The aforesaid list is very limited & indicative and there may be countless scenarios in which corporate office may be providing support to branches and/or vice versa.

The erstwhile service tax laws had concept of input service distributor ("ISD"), which was continued under GST for distribution of credit of common services availed by corporate office to branches. The turnover based formula, was taken as base for distribution of common credit from corporate office among branches. Thus, to an extent such issue was partially taken care. However, if the Government intends businesses to cross charge each bit of expense incurred at a corporate level, purpose of carrying forward ISD mechanism to GST regime becomes redundant.


Contrary to the above-mentioned Karnataka AAR/AAAR ruling, recently Maharashtra Authority for Advance Ruling ('MH AAR'/ 'AAR'), in the case of M/s. Hitachi Power Europe GmbH [ (2020) 117 taxmann.com 537 (AAR - MAHARASHTRA)], answered the following question in negative- Whether GST is applicable on accounting entry made for the purpose of Indian accounting requirements in the books of accounts of project office for salary cost of expat employees.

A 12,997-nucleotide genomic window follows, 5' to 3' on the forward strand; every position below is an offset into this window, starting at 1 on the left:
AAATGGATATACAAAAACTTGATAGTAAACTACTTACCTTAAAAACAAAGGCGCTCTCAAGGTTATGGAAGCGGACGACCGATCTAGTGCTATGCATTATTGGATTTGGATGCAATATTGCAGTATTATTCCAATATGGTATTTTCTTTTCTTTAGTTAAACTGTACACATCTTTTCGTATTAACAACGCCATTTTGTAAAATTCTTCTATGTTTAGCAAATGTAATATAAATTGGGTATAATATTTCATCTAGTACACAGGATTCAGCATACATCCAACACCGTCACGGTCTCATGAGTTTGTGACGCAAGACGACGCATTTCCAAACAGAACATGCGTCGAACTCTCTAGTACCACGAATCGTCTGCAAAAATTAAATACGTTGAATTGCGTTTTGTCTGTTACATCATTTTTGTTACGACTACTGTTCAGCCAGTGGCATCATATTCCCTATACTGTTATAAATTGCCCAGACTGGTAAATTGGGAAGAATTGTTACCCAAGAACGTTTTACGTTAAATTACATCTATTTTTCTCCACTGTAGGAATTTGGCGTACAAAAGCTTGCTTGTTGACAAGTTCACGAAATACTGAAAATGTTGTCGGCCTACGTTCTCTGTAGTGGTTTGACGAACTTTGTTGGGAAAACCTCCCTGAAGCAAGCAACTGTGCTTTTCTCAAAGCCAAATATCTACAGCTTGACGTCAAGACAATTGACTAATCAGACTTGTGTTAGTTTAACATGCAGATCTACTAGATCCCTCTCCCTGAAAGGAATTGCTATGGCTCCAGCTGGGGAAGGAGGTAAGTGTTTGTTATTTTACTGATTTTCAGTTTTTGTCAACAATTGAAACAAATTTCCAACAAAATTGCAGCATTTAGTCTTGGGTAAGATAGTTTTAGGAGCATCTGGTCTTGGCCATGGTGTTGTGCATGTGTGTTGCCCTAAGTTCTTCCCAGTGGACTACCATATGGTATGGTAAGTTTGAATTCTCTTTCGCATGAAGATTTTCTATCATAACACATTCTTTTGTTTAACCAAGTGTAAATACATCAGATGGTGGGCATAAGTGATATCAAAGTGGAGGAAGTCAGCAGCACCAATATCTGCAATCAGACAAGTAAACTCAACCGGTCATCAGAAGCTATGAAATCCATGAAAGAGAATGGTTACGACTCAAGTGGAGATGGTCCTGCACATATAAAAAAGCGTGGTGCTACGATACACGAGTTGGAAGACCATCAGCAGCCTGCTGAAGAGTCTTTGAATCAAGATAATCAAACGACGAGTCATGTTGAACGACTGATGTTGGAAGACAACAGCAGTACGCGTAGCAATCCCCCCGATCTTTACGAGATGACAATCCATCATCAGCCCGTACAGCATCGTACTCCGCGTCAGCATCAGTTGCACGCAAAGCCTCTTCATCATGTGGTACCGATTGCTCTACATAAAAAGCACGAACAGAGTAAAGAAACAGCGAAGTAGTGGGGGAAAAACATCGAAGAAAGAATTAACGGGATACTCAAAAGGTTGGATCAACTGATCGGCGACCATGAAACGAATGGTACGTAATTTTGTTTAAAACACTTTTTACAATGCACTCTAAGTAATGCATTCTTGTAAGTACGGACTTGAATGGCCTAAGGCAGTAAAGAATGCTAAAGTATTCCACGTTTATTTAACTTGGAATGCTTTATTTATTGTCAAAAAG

Maharashtra AAR concluded that the expat employees working at the PO in India but drawing salary from the HO and complying with all TDS and Form 16 related provisions, are employees of HO; PO is an extension of HO and hence they are same entities. Considering that such relationship between the HO and expat employees is a relationship of an employee and employer, the same shall be governed by Schedule III which clearly lays down the fact that services by an employee to an employer shall not be considered as supply and hence not subject to GST.

Tamil Nadu AAR in case of M/s Takko Holding GmbH [ (2018) 98 taxmann.com 334 (AAR - TAMILNADU) ] it was held that "Where RBI has permitted German-company to establish a liaison office as they are engaged in trading of clothing and textiles and operates clothes-shops and markets, and liaison activities undertaken by applicant were strictly in line with condition specified by RBI permission letter, same do not amount to supply under CGST and SGST Act and it is not liable to pay CGST, SGST or IGST, as applicable, nor is it required to get itself Registered under GST for liaison activities."

Further in case of, CCE & ST v. Nissin Brakes India (P.) Ltd. [Civil Appeal Diary No. 45344 of 2018, dated 22-2-2019] 2019-TIOL-151-SC-ST, upheld by the Apex court [TS-230-SC-2019-ST] wherein the CESTAT observed that the expat employees directly work under the supervision of the Indian company and the Indian company deducts TDS on such salary paid. Further, no consideration is flowing from the Indian company to the foreign company and hence no agency-client relationship exists. The CESTAT further held that when there is a relationship of employer-employee, the method of disbursement of salary does not matter.